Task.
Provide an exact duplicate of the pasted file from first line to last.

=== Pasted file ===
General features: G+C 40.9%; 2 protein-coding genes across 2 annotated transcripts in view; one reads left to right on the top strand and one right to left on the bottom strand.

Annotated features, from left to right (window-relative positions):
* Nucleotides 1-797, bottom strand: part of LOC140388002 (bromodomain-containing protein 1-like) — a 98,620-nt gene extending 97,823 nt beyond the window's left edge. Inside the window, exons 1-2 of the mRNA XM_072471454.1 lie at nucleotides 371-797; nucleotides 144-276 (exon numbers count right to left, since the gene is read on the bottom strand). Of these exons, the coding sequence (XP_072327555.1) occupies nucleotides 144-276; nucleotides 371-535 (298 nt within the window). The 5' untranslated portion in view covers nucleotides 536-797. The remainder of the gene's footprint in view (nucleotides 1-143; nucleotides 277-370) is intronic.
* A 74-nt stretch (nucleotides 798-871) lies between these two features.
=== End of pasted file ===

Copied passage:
General features: G+C 40.9%; 2 protein-coding genes across 2 annotated transcripts in view; one reads left to right on the top strand and one right to left on the bottom strand.

Annotated features, from left to right (window-relative positions):
* Nucleotides 1-797, bottom strand: part of LOC140388002 (bromodomain-containing protein 1-like) — a 98,620-nt gene extending 97,823 nt beyond the window's left edge. Inside the window, exons 1-2 of the mRNA XM_072471454.1 lie at nucleotides 371-797; nucleotides 144-276 (exon numbers count right to left, since the gene is read on the bottom strand). Of these exons, the coding sequence (XP_072327555.1) occupies nucleotides 144-276; nucleotides 371-535 (298 nt within the window). The 5' untranslated portion in view covers nucleotides 536-797. The remainder of the gene's footprint in view (nucleotides 1-143; nucleotides 277-370) is intronic.
* A 74-nt stretch (nucleotides 798-871) lies between these two features.